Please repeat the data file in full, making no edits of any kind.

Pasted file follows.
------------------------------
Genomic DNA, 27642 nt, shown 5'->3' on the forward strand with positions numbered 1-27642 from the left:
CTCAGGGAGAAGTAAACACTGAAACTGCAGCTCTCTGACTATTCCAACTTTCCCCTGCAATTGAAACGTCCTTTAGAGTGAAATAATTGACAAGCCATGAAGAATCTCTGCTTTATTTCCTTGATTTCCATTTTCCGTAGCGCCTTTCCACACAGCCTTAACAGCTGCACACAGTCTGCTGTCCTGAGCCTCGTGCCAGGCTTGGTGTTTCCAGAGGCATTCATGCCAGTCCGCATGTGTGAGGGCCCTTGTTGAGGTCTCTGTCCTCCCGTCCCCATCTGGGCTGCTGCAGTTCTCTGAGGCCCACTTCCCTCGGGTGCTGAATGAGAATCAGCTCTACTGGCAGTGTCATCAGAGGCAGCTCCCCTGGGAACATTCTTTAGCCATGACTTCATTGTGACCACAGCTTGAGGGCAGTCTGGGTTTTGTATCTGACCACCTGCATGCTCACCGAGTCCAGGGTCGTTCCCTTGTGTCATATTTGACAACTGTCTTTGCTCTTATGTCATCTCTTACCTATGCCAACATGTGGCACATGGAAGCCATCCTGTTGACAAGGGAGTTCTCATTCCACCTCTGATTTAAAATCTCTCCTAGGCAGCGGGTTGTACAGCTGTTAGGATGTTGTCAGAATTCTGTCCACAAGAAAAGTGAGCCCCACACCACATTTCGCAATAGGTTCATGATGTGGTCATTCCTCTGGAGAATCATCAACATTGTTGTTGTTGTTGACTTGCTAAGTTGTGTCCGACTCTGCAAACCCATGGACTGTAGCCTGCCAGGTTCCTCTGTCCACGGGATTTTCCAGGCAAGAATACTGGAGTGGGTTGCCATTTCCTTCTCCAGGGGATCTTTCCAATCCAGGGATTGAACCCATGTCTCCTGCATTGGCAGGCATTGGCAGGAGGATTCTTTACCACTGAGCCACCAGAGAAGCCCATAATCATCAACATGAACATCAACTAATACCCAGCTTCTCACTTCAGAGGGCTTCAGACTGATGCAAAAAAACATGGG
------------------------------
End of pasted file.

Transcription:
Genomic DNA, 27642 nt, shown 5'->3' on the forward strand with positions numbered 1-27642 from the left:
CTCAGGGAGAAGTAAACACTGAAACTGCAGCTCTCTGACTATTCCAACTTTCCCCTGCAATTGAAACGTCCTTTAGAGTGAAATAATTGACAAGCCATGAAGAATCTCTGCTTTATTTCCTTGATTTCCATTTTCCGTAGCGCCTTTCCACACAGCCTTAACAGCTGCACACAGTCTGCTGTCCTGAGCCTCGTGCCAGGCTTGGTGTTTCCAGAGGCATTCATGCCAGTCCGCATGTGTGAGGGCCCTTGTTGAGGTCTCTGTCCTCCCGTCCCCATCTGGGCTGCTGCAGTTCTCTGAGGCCCACTTCCCTCGGGTGCTGAATGAGAATCAGCTCTACTGGCAGTGTCATCAGAGGCAGCTCCCCTGGGAACATTCTTTAGCCATGACTTCATTGTGACCACAGCTTGAGGGCAGTCTGGGTTTTGTATCTGACCACCTGCATGCTCACCGAGTCCAGGGTCGTTCCCTTGTGTCATATTTGACAACTGTCTTTGCTCTTATGTCATCTCTTACCTATGCCAACATGTGGCACATGGAAGCCATCCTGTTGACAAGGGAGTTCTCATTCCACCTCTGATTTAAAATCTCTCCTAGGCAGCGGGTTGTACAGCTGTTAGGATGTTGTCAGAATTCTGTCCACAAGAAAAGTGAGCCCCACACCACATTTCGCAATAGGTTCATGATGTGGTCATTCCTCTGGAGAATCATCAACATTGTTGTTGTTGTTGACTTGCTAAGTTGTGTCCGACTCTGCAAACCCATGGACTGTAGCCTGCCAGGTTCCTCTGTCCACGGGATTTTCCAGGCAAGAATACTGGAGTGGGTTGCCATTTCCTTCTCCAGGGGATCTTTCCAATCCAGGGATTGAACCCATGTCTCCTGCATTGGCAGGCATTGGCAGGAGGATTCTTTACCACTGAGCCACCAGAGAAGCCCATAATCATCAACATGAACATCAACTAATACCCAGCTTCTCACTTCAGAGGGCTTCAGACTGATGCAAAAAAACATGGG